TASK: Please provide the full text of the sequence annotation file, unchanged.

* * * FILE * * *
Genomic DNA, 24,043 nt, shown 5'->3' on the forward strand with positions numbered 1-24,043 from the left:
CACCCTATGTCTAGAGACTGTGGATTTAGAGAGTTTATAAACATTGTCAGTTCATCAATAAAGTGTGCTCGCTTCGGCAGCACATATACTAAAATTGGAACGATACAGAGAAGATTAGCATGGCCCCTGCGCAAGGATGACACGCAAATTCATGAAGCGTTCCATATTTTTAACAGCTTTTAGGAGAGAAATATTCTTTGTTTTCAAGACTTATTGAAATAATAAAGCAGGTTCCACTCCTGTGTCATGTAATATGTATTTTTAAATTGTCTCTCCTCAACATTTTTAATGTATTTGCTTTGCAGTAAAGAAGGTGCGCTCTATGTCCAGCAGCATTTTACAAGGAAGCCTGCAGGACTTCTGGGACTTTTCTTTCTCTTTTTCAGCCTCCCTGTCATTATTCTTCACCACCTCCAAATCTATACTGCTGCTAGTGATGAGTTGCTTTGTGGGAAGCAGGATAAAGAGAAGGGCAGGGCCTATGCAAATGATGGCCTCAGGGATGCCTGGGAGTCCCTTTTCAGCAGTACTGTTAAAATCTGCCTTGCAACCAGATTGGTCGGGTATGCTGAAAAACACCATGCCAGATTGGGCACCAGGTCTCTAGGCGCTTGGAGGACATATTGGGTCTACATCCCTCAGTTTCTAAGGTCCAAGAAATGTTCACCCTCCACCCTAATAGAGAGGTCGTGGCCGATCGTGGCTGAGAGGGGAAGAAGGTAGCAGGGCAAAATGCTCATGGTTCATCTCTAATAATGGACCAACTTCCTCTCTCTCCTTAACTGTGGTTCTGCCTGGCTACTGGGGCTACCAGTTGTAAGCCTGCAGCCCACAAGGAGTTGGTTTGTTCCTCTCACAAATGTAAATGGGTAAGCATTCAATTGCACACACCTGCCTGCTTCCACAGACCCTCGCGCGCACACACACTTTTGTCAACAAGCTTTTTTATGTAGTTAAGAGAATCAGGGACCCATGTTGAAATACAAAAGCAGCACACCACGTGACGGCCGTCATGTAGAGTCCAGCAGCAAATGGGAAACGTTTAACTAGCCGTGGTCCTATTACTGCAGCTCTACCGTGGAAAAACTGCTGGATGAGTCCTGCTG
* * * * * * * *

Genomic DNA, 24,043 nt, shown 5'->3' on the forward strand with positions numbered 1-24,043 from the left:
CACCCTATGTCTAGAGACTGTGGATTTAGAGAGTTTATAAACATTGTCAGTTCATCAATAAAGTGTGCTCGCTTCGGCAGCACATATACTAAAATTGGAACGATACAGAGAAGATTAGCATGGCCCCTGCGCAAGGATGACACGCAAATTCATGAAGCGTTCCATATTTTTAACAGCTTTTAGGAGAGAAATATTCTTTGTTTTCAAGACTTATTGAAATAATAAAGCAGGTTCCACTCCTGTGTCATGTAATATGTATTTTTAAATTGTCTCTCCTCAACATTTTTAATGTATTTGCTTTGCAGTAAAGAAGGTGCGCTCTATGTCCAGCAGCATTTTACAAGGAAGCCTGCAGGACTTCTGGGACTTTTCTTTCTCTTTTTCAGCCTCCCTGTCATTATTCTTCACCACCTCCAAATCTATACTGCTGCTAGTGATGAGTTGCTTTGTGGGAAGCAGGATAAAGAGAAGGGCAGGGCCTATGCAAATGATGGCCTCAGGGATGCCTGGGAGTCCCTTTTCAGCAGTACTGTTAAAATCTGCCTTGCAACCAGATTGGTCGGGTATGCTGAAAAACACCATGCCAGATTGGGCACCAGGTCTCTAGGCGCTTGGAGGACATATTGGGTCTACATCCCTCAGTTTCTAAGGTCCAAGAAATGTTCACCCTCCACCCTAATAGAGAGGTCGTGGCCGATCGTGGCTGAGAGGGGAAGAAGGTAGCAGGGCAAAATGCTCATGGTTCATCTCTAATAATGGACCAACTTCCTCTCTCTCCTTAACTGTGGTTCTGCCTGGCTACTGGGGCTACCAGTTGTAAGCCTGCAGCCCACAAGGAGTTGGTTTGTTCCTCTCACAAATGTAAATGGGTAAGCATTCAATTGCACACACCTGCCTGCTTCCACAGACCCTCGCGCGCACACACACTTTTGTCAACAAGCTTTTTTATGTAGTTAAGAGAATCAGGGACCCATGTTGAAATACAAAAGCAGCACACCACGTGACGGCCGTCATGTAGAGTCCAGCAGCAAATGGGAAACGTTTAACTAGCCGTGGTCCTATTACTGCAGCTCTACCGTGGAAAAACTGCTGGATGAGTCCTGCTG